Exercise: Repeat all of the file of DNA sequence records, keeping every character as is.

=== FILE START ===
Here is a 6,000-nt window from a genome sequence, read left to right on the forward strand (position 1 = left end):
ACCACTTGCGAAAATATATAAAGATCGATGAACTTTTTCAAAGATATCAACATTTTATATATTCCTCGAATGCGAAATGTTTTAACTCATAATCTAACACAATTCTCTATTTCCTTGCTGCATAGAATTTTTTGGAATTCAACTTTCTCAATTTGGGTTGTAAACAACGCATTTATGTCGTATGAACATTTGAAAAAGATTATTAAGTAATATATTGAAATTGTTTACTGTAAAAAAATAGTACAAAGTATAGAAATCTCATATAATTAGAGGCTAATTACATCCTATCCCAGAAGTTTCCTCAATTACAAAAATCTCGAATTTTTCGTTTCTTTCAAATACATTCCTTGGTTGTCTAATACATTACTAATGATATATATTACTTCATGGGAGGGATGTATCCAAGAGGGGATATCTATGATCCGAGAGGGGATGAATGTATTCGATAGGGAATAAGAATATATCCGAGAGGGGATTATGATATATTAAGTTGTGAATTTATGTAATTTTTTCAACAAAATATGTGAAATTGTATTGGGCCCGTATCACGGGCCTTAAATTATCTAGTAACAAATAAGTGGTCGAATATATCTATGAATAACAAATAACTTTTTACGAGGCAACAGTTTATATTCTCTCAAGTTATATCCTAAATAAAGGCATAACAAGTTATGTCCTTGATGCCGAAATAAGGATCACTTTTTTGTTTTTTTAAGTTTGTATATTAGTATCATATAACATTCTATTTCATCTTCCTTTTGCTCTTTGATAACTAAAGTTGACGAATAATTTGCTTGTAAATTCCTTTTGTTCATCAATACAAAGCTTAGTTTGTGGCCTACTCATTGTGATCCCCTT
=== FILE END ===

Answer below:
Here is a 6,000-nt window from a genome sequence, read left to right on the forward strand (position 1 = left end):
ACCACTTGCGAAAATATATAAAGATCGATGAACTTTTTCAAAGATATCAACATTTTATATATTCCTCGAATGCGAAATGTTTTAACTCATAATCTAACACAATTCTCTATTTCCTTGCTGCATAGAATTTTTTGGAATTCAACTTTCTCAATTTGGGTTGTAAACAACGCATTTATGTCGTATGAACATTTGAAAAAGATTATTAAGTAATATATTGAAATTGTTTACTGTAAAAAAATAGTACAAAGTATAGAAATCTCATATAATTAGAGGCTAATTACATCCTATCCCAGAAGTTTCCTCAATTACAAAAATCTCGAATTTTTCGTTTCTTTCAAATACATTCCTTGGTTGTCTAATACATTACTAATGATATATATTACTTCATGGGAGGGATGTATCCAAGAGGGGATATCTATGATCCGAGAGGGGATGAATGTATTCGATAGGGAATAAGAATATATCCGAGAGGGGATTATGATATATTAAGTTGTGAATTTATGTAATTTTTTCAACAAAATATGTGAAATTGTATTGGGCCCGTATCACGGGCCTTAAATTATCTAGTAACAAATAAGTGGTCGAATATATCTATGAATAACAAATAACTTTTTACGAGGCAACAGTTTATATTCTCTCAAGTTATATCCTAAATAAAGGCATAACAAGTTATGTCCTTGATGCCGAAATAAGGATCACTTTTTTGTTTTTTTAAGTTTGTATATTAGTATCATATAACATTCTATTTCATCTTCCTTTTGCTCTTTGATAACTAAAGTTGACGAATAATTTGCTTGTAAATTCCTTTTGTTCATCAATACAAAGCTTAGTTTGTGGCCTACTCATTGTGATCCCCTT